Governor Jim Justice decided to cut just $27 million in spending as part of his proposed $4.5 billion general revenue budget for next year. Justice, who now has two versions of his spending plan to consider, wants to make up for most of the expected $500 million shortfall by raising taxes.
He does, however, say he’s open to more cuts as long as they don’t cripple the state. Republican leaders have been working on finding significant cuts. Here are some of the cuts being discussed and estimates on how much they would save. It’s not the whole list, but it is indicative of where the GOP leaders are looking to save money.
—The Governor’s proposed Save our State Fund. Savings: $105 million.
—Smoothing out payments to the teacher retirement system. Savings: $43 million.
—Continuation of former Gov. Tomblin’s midyear budget cuts: Savings: $25 million.
—State funding for dog racing and race track modernization fund. Savings: $24 million.
—The classroom teacher pay raise. Savings: $21 million.
—Elimination of some unfilled state government vacancies. Savings: $10 million.
—Courtesy Patrol. Savings: $5 million.
–Elimination of the Office of Education and the Arts. Savings: $4 million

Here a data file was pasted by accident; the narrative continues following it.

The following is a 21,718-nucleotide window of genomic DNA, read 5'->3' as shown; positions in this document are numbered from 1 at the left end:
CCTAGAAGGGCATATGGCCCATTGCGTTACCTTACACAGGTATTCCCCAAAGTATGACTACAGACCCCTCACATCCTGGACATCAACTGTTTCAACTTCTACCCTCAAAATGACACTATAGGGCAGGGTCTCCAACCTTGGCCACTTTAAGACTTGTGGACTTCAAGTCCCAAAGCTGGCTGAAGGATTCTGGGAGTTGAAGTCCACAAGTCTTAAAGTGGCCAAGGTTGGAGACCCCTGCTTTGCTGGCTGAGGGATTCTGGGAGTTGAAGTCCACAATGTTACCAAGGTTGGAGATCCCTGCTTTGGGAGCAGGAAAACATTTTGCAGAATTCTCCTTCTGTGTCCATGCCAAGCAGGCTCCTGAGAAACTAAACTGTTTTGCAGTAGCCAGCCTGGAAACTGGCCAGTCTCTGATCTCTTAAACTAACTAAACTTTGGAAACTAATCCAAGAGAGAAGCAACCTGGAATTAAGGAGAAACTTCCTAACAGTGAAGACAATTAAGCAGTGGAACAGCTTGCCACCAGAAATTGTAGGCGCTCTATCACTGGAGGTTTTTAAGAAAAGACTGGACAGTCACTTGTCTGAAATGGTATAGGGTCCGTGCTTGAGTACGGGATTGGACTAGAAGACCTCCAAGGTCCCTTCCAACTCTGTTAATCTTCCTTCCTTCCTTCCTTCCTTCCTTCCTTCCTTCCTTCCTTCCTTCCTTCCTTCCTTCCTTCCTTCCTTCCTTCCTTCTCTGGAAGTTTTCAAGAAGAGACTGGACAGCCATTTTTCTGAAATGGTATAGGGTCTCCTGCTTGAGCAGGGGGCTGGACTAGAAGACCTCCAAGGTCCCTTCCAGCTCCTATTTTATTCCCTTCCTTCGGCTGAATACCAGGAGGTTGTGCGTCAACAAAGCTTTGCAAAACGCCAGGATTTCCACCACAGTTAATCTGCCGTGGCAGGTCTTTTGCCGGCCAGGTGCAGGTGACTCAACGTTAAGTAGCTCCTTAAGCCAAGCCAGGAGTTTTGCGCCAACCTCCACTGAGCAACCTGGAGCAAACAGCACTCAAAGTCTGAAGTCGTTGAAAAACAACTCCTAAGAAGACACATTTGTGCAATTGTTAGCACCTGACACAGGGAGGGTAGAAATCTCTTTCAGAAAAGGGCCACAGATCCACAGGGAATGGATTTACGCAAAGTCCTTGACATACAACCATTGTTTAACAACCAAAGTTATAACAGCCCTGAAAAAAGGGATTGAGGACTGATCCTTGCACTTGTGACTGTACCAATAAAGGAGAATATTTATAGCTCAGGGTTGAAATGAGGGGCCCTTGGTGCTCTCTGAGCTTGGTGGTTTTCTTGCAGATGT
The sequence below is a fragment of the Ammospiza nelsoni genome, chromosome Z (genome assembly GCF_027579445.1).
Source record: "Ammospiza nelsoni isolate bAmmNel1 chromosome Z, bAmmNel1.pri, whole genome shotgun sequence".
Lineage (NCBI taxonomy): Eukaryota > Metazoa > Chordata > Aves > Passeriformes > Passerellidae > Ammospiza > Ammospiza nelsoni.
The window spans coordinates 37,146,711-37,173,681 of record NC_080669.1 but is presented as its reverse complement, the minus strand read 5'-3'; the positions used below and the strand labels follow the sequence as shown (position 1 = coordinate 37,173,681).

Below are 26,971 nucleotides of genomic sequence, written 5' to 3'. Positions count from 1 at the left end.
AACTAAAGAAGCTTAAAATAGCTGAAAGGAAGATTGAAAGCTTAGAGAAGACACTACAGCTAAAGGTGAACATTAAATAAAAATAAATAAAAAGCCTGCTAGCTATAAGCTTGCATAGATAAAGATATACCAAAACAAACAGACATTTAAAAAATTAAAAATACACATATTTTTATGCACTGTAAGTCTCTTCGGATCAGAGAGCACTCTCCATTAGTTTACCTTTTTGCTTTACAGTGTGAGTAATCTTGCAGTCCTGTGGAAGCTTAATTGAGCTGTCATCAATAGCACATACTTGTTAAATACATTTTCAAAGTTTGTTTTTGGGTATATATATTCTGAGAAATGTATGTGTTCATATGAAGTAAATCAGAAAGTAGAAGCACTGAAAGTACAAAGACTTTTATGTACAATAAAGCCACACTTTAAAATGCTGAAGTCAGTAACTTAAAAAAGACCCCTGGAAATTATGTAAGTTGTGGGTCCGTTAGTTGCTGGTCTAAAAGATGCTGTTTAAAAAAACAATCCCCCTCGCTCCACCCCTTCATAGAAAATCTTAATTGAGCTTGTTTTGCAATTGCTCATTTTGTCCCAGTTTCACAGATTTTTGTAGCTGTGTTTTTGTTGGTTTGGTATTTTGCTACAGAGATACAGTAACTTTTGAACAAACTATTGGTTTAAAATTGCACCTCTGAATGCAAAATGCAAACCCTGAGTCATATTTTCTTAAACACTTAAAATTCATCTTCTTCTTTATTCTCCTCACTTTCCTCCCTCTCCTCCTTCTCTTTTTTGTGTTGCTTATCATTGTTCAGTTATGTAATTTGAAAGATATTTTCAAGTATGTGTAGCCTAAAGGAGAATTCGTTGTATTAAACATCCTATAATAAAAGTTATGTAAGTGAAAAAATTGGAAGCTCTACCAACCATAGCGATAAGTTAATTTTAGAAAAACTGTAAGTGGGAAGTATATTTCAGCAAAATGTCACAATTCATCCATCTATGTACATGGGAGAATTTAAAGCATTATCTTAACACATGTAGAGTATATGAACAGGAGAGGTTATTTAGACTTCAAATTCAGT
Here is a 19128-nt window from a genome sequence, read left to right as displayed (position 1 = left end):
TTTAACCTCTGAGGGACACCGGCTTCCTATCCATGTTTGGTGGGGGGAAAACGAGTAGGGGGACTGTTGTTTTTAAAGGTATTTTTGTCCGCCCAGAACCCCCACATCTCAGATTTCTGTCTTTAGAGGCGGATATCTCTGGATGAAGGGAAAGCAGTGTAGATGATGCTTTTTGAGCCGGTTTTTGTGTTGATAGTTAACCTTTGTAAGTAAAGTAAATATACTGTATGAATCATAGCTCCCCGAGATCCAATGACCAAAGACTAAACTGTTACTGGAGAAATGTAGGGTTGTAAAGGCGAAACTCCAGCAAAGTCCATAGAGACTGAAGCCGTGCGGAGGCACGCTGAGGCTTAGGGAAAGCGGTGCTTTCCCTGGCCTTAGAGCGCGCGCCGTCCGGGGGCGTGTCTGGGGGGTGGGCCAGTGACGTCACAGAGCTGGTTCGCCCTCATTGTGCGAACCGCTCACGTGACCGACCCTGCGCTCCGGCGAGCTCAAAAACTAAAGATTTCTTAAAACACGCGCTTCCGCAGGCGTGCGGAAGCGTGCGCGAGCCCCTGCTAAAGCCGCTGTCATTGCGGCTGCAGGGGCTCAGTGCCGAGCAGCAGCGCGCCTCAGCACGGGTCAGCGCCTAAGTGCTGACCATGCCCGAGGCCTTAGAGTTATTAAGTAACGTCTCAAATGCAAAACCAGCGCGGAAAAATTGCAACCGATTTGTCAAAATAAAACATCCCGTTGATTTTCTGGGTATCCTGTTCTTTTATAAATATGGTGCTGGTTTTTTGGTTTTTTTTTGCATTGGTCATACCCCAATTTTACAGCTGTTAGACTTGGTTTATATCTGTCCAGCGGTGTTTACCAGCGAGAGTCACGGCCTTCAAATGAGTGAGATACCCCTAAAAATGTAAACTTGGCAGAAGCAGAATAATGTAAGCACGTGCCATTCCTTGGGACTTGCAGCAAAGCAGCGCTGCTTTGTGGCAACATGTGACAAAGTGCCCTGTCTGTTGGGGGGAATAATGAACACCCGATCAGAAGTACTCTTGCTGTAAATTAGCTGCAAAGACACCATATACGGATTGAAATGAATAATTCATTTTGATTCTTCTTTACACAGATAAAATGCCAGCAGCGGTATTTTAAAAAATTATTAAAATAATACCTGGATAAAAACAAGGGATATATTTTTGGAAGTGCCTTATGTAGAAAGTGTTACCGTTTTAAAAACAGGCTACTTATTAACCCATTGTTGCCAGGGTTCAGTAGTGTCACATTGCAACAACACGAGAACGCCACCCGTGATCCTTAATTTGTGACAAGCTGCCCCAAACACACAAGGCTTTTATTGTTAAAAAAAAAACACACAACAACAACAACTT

—Funding for fairs and festivals. Savings $3 million.
Those cuts could save an estimated $240 million, and that’s before you look at the Big Three—Public Education, Higher Education and the DHHR, which make up more than 70 percent of the budget, but that’s also where the cutting becomes more difficult.
Every one percent cut to the school aid formula, which directly impacts public schools, saves $11 million, and each one percent cut to higher ed saves $3.4 million. DHHR cuts are often difficult to calculate because much of the spending draws down a federal match. Education and DHHR have strong constituency groups that would fight hard to maintain funding.
Republicans are also intrigued by the possibility of sweeping “re-appropriated balances” from constitutional officers and state agencies. These are funds appropriated in previous budget years that were unused, and that the agencies hold in reserve. By one estimate, those accounts could hold as much as $150 million, with an estimated $20 million having been appropriated at least five years ago.
GOP leaders want to lay down the cuts first before considering tax increases. However, Republicans cannot get to $500 million without substantial reductions to education and social services, which may make some of Governor Justice’s tax proposals more palatable.